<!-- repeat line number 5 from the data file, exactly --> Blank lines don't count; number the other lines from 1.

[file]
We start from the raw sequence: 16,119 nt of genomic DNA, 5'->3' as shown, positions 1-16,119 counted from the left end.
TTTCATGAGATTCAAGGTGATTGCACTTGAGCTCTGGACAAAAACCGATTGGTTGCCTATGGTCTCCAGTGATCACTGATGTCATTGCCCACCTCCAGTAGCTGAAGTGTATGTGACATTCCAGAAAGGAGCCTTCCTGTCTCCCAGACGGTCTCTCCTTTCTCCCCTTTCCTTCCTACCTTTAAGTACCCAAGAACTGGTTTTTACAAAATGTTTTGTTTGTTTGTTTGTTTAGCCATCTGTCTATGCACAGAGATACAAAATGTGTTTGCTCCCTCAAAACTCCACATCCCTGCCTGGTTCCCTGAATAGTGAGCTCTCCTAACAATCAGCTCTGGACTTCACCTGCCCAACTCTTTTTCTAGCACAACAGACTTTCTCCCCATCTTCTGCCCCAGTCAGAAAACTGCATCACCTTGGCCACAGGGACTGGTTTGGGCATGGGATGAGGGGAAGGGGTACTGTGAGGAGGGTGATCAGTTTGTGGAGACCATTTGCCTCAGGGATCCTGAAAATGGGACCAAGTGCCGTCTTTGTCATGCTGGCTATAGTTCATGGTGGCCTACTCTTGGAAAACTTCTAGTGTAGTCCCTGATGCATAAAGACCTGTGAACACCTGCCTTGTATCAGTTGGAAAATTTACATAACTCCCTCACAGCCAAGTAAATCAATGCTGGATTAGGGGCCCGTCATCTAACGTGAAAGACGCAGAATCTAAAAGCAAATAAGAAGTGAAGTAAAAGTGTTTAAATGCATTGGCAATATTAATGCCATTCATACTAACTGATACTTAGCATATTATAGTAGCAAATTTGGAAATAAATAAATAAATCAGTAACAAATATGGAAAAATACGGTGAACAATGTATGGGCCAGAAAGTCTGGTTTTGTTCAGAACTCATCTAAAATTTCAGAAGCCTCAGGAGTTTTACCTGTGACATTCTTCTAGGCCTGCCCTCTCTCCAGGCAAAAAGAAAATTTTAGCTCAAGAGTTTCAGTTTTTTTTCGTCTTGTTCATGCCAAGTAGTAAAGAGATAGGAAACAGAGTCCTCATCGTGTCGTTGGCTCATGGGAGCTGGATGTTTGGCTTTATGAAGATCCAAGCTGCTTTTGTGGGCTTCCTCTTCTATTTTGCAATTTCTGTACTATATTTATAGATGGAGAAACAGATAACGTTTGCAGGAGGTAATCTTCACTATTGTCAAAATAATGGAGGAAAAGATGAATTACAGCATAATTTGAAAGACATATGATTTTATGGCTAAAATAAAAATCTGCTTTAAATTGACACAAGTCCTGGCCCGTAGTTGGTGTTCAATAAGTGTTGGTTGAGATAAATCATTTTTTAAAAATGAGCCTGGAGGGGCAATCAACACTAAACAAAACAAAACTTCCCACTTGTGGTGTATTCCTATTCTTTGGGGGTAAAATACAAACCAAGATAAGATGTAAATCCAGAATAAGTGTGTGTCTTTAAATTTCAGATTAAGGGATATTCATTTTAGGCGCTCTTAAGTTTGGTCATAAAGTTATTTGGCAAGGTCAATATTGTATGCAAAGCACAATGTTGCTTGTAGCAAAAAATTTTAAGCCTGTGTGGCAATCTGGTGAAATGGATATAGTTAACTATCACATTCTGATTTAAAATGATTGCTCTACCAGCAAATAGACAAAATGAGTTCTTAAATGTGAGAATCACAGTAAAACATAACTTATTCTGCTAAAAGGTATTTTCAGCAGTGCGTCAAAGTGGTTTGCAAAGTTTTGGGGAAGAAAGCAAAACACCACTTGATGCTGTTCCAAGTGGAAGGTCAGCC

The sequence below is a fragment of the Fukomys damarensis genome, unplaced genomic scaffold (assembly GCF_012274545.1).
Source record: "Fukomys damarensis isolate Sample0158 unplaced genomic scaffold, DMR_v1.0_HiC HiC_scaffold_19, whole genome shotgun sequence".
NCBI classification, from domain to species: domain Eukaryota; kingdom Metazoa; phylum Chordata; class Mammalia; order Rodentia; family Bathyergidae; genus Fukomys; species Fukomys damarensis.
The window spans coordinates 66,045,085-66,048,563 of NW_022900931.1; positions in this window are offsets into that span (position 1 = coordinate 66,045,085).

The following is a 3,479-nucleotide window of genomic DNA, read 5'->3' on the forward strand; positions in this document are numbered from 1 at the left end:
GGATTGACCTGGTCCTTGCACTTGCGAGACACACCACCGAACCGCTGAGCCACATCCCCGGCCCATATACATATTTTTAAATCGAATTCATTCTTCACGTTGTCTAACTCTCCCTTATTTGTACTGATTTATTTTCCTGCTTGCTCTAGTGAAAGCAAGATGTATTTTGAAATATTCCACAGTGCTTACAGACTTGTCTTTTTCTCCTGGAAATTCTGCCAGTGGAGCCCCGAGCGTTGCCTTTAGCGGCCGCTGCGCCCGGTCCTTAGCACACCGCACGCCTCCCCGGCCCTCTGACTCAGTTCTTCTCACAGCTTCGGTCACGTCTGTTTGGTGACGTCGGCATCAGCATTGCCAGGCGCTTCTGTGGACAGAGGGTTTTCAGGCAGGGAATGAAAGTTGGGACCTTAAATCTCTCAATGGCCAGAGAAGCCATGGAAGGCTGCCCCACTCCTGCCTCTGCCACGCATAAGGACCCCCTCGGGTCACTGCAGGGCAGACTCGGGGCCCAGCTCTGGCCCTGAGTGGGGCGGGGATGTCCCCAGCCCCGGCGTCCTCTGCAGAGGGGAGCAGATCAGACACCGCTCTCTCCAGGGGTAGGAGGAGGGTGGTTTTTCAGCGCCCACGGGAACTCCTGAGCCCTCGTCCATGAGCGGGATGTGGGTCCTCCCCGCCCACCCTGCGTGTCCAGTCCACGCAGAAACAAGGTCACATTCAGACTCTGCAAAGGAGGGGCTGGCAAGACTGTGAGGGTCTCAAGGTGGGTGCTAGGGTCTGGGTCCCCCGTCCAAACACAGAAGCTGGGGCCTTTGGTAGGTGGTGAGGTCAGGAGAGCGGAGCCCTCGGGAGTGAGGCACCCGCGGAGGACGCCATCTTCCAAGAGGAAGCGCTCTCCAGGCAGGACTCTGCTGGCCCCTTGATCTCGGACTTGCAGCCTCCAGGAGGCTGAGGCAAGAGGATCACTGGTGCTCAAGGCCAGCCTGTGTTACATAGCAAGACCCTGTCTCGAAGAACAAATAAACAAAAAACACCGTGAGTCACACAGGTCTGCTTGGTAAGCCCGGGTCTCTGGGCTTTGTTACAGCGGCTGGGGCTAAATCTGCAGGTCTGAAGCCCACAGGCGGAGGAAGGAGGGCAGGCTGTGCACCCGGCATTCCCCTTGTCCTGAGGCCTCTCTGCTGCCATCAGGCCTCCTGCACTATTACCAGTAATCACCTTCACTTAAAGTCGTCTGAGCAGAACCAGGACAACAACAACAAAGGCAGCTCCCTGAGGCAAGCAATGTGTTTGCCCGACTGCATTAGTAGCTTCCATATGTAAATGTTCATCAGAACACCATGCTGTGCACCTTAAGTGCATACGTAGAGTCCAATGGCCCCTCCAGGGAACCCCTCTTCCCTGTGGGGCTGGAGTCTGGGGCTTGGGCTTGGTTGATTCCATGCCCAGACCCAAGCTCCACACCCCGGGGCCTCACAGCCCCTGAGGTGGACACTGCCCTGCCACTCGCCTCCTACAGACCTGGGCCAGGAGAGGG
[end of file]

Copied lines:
NCBI classification, from domain to species: domain Eukaryota; kingdom Metazoa; phylum Chordata; class Mammalia; order Rodentia; family Bathyergidae; genus Fukomys; species Fukomys damarensis.